To the Editor.
—Despite the fact that cystic tumors account for a large number of orbital lesions,1 classic texts contain comparatively little information concerning the technical aspects of their removal.2 In general, sharp dissection under magnification and adequate illumination is used to separate the cyst wall from the surrounding orbital tissue. Removal of these lesions requires a fine balance between traction on the tumor itself, either with atraumatic forceps or a cryoprobe, and countertraction on the surrounding orbital tissue. This traction/countertraction develops a plane of dissection that is aided by the intralesional pressure that defines the cyst wall.In areas of dense adherence to surrounding tissue, dissection can lead to inadvertent rupture of the cyst. The loss of the intralesional pressure causes collapse of the cyst, making further identification of the cyst wall, and dissection, sometimes difficult.Putterman and Goldberg3 have described the use of a cryoprobe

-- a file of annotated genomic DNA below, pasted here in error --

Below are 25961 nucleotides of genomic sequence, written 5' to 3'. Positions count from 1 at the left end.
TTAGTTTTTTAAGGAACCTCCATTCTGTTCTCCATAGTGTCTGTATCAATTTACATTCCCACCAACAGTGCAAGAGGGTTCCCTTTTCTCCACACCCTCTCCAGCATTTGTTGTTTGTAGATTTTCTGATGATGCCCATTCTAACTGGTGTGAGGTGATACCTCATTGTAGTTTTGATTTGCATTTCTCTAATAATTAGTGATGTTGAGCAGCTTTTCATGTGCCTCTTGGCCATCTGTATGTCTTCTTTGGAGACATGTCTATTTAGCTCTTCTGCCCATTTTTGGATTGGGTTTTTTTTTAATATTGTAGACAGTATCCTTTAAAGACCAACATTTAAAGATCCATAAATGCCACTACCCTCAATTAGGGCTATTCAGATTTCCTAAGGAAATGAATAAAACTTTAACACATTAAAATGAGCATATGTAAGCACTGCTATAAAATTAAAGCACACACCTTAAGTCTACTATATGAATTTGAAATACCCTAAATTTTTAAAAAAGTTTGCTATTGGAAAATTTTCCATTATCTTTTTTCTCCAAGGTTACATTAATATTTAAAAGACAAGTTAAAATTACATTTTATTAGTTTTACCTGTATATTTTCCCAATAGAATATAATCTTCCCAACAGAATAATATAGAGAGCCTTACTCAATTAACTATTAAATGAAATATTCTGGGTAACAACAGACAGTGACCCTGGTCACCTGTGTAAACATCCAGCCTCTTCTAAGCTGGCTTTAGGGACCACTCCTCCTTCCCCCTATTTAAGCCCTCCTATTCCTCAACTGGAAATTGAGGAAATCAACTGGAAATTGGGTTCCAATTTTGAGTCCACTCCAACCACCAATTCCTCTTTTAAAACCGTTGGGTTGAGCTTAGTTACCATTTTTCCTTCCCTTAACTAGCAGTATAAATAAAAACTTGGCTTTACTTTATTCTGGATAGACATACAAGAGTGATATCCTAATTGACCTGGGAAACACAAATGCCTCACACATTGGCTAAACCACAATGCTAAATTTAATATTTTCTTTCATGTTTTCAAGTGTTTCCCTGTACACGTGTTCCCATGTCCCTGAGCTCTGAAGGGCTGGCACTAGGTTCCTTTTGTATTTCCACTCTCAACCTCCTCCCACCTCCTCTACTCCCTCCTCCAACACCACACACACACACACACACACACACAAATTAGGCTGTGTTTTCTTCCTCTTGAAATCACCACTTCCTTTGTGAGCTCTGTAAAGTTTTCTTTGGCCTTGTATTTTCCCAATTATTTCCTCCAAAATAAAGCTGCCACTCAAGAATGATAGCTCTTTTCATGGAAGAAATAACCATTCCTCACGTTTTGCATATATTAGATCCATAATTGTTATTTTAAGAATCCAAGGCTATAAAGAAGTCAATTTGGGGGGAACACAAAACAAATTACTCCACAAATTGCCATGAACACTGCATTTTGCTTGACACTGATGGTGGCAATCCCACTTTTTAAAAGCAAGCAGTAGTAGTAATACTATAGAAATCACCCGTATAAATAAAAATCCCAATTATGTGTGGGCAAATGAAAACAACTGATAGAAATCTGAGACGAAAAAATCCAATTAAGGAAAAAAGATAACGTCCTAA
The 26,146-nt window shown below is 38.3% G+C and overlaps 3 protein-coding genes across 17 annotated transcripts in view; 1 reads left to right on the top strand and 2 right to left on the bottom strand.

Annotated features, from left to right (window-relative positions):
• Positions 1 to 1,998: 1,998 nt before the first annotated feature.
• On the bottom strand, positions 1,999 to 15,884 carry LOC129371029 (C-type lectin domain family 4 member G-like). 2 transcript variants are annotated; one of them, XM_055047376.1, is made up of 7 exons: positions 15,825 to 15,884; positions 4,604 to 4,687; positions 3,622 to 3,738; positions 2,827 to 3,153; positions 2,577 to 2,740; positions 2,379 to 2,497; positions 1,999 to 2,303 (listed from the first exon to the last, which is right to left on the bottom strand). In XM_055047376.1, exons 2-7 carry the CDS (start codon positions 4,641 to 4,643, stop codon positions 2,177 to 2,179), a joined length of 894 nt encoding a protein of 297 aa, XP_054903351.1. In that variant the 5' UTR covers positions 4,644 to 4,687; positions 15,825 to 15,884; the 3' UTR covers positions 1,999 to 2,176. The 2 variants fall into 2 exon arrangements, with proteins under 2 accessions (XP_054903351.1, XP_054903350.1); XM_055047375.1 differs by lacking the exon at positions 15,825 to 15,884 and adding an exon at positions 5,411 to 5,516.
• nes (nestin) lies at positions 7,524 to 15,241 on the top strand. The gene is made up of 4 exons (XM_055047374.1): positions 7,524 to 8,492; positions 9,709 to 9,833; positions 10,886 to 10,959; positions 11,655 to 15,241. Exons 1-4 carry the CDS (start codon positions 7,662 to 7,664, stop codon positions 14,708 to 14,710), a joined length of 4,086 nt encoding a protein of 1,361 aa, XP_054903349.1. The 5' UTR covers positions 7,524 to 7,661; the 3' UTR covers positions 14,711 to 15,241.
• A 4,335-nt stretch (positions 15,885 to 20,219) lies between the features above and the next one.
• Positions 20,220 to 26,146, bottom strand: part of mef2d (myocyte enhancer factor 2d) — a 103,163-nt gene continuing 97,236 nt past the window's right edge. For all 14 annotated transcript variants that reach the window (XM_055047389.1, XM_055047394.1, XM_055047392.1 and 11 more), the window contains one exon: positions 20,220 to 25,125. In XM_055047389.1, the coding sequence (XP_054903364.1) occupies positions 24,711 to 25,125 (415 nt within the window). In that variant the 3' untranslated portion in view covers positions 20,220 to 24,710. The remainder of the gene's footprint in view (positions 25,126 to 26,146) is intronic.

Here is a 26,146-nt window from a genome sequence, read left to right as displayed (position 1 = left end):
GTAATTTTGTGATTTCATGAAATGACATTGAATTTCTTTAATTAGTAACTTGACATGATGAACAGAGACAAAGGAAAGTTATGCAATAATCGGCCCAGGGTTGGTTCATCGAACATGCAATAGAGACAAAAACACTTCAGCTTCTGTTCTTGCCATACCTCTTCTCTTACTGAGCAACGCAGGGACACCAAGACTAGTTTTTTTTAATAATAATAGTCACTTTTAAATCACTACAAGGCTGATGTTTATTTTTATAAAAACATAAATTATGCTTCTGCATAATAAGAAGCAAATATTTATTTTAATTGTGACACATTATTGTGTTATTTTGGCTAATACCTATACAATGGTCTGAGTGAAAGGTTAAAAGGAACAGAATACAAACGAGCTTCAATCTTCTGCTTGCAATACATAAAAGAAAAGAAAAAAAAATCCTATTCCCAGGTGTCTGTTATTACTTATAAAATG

Gonnering RS. Intraoperative Reinflation of Ruptured Cystic Tumors With a Balloon Catheter. Arch Ophthalmol. 1988;106(5):580–581. doi:10.1001/archopht.1988.01060130630006
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